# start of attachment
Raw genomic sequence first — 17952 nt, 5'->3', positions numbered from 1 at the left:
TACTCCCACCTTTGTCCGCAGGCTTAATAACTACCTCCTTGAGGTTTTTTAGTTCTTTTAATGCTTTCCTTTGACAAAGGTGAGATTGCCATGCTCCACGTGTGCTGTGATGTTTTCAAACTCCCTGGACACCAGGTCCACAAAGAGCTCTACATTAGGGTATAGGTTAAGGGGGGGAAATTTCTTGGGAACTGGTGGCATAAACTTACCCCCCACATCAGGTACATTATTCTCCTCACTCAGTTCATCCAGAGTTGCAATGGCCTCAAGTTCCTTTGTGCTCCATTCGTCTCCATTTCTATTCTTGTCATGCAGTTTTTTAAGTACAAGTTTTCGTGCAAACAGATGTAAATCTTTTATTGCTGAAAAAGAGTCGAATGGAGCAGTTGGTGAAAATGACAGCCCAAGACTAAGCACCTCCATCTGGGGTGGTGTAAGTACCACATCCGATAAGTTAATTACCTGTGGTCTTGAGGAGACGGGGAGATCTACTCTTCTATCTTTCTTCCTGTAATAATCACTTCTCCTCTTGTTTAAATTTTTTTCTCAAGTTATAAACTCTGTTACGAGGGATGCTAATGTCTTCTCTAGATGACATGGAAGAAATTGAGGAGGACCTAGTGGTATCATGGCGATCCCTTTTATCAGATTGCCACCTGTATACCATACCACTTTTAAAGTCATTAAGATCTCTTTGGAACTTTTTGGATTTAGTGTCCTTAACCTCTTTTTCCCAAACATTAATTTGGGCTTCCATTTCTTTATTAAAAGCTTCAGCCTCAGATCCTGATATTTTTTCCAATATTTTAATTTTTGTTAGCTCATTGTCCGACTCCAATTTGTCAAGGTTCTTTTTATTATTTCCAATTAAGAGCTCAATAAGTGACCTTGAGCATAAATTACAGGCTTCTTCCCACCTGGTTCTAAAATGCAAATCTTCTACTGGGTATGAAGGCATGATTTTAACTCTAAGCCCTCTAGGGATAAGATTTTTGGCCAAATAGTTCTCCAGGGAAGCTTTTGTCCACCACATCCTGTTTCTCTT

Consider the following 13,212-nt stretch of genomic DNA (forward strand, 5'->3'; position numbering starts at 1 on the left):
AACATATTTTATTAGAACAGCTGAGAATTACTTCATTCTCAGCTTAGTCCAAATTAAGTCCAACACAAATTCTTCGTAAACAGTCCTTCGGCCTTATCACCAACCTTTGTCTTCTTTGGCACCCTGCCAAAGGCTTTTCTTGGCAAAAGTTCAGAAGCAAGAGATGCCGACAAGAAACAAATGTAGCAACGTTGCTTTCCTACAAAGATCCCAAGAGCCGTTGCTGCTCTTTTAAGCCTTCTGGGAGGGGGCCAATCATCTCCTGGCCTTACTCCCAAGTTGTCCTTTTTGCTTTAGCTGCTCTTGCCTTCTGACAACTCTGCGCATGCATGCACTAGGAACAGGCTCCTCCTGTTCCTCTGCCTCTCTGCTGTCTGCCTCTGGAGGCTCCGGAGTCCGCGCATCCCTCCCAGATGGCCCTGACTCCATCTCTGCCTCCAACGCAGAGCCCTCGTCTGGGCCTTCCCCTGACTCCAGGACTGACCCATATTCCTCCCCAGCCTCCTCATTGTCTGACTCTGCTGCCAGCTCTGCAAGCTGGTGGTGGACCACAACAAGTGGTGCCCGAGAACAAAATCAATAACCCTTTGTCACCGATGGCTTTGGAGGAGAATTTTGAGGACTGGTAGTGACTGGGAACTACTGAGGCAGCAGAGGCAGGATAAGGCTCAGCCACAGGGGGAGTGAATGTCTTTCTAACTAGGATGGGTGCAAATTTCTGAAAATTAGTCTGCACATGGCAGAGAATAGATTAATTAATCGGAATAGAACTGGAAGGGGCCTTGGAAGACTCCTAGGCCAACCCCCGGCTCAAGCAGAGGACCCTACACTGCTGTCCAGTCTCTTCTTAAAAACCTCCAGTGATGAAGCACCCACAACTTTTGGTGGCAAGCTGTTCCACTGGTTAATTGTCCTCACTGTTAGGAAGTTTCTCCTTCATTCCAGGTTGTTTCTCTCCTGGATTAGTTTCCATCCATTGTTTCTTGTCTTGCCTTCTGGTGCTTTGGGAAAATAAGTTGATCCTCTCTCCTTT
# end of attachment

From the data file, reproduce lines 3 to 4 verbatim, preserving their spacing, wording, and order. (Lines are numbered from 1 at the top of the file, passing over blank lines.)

Consider the following 13,212-nt stretch of genomic DNA (forward strand, 5'->3'; position numbering starts at 1 on the left):
AACATATTTTATTAGAACAGCTGAGAATTACTTCATTCTCAGCTTAGTCCAAATTAAGTCCAACACAAATTCTTCGTAAACAGTCCTTCGGCCTTATCACCAACCTTTGTCTTCTTTGGCACCCTGCCAAAGGCTTTTCTTGGCAAAAGTTCAGAAGCAAGAGATGCCGACAAGAAACAAATGTAGCAACGTTGCTTTCCTACAAAGATCCCAAGAGCCGTTGCTGCTCTTTTAAGCCTTCTGGGAGGGGGCCAATCATCTCCTGGCCTTACTCCCAAGTTGTCCTTTTTGCTTTAGCTGCTCTTGCCTTCTGACAACTCTGCGCATGCATGCACTAGGAACAGGCTCCTCCTGTTCCTCTGCCTCTCTGCTGTCTGCCTCTGGAGGCTCCGGAGTCCGCGCATCCCTCCCAGATGGCCCTGACTCCATCTCTGCCTCCAACGCAGAGCCCTCGTCTGGGCCTTCCCCTGACTCCAGGACTGACCCATATTCCTCCCCAGCCTCCTCATTGTCTGACTCTGCTGCCAGCTCTGCAAGCTGGTGGTGGACCACAACAAGTGGTGCCCGAGAACAAAATCAATAACCCTTTGTCACCGATGGCTTTGGAGGAGAATTTTGAGGACTGGTAGTGACTGGGAACTACTGAGGCAGCAGAGGCAGGATAAGGCTCAGCCACAGGGGGAGTGAATGTCTTTCTAACTAGGATGGGTGCAAATTTCTGAAAATTAGTCTGCACATGGCAGAGAATAGATTAATTAATCGGAATAGAACTGGAAGGGGCCTTGGAAGACTCCTAGGCCAACCCCCGGCTCAAGCAGAGGACCCTACACTGCTGTCCAGTCTCTTCTTAAAAACCTCCAGTGATGAAGCACCCACAACTTTTGGTGGCAAGCTGTTCCACTGGTTAATTGTCCTCACTGTTAGGAAGTTTCTCCTTCATTCCAGGTTGTTTCTCTCCTGGATTAGTTTCCATCCATTGTTTCTTGTCTTGCCTTCTGGTGCTTTGGGAAAATAAGTTGATCCTCTCTCCTTT